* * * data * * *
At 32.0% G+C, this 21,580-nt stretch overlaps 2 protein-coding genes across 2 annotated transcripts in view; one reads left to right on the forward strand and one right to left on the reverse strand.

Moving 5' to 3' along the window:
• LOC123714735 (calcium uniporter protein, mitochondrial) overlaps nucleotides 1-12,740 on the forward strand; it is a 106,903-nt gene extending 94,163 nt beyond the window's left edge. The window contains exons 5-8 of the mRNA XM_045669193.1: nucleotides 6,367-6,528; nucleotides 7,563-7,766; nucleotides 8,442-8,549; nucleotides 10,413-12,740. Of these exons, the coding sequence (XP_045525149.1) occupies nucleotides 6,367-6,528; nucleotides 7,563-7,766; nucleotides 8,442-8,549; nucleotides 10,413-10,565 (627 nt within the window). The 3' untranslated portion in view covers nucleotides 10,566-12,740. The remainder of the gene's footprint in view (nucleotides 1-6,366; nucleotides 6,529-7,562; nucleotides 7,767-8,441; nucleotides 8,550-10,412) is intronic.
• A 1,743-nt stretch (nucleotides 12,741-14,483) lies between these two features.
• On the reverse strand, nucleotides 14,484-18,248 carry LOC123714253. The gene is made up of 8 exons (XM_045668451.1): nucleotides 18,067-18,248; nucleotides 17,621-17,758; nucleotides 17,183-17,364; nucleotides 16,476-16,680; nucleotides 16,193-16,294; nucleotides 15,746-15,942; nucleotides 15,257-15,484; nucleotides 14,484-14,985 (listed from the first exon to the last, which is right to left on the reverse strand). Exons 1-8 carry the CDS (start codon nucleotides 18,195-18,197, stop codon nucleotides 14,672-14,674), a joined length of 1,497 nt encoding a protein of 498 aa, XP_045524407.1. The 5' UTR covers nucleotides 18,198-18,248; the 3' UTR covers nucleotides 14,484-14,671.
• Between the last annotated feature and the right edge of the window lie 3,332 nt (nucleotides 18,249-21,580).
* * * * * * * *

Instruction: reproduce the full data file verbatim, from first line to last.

At 32.0% G+C, this 21,580-nt stretch overlaps 2 protein-coding genes across 2 annotated transcripts in view; one reads left to right on the forward strand and one right to left on the reverse strand.

Moving 5' to 3' along the window:
• LOC123714735 (calcium uniporter protein, mitochondrial) overlaps nucleotides 1-12,740 on the forward strand; it is a 106,903-nt gene extending 94,163 nt beyond the window's left edge. The window contains exons 5-8 of the mRNA XM_045669193.1: nucleotides 6,367-6,528; nucleotides 7,563-7,766; nucleotides 8,442-8,549; nucleotides 10,413-12,740. Of these exons, the coding sequence (XP_045525149.1) occupies nucleotides 6,367-6,528; nucleotides 7,563-7,766; nucleotides 8,442-8,549; nucleotides 10,413-10,565 (627 nt within the window). The 3' untranslated portion in view covers nucleotides 10,566-12,740. The remainder of the gene's footprint in view (nucleotides 1-6,366; nucleotides 6,529-7,562; nucleotides 7,767-8,441; nucleotides 8,550-10,412) is intronic.
• A 1,743-nt stretch (nucleotides 12,741-14,483) lies between these two features.
• On the reverse strand, nucleotides 14,484-18,248 carry LOC123714253. The gene is made up of 8 exons (XM_045668451.1): nucleotides 18,067-18,248; nucleotides 17,621-17,758; nucleotides 17,183-17,364; nucleotides 16,476-16,680; nucleotides 16,193-16,294; nucleotides 15,746-15,942; nucleotides 15,257-15,484; nucleotides 14,484-14,985 (listed from the first exon to the last, which is right to left on the reverse strand). Exons 1-8 carry the CDS (start codon nucleotides 18,195-18,197, stop codon nucleotides 14,672-14,674), a joined length of 1,497 nt encoding a protein of 498 aa, XP_045524407.1. The 5' UTR covers nucleotides 18,198-18,248; the 3' UTR covers nucleotides 14,484-14,671.
• Between the last annotated feature and the right edge of the window lie 3,332 nt (nucleotides 18,249-21,580).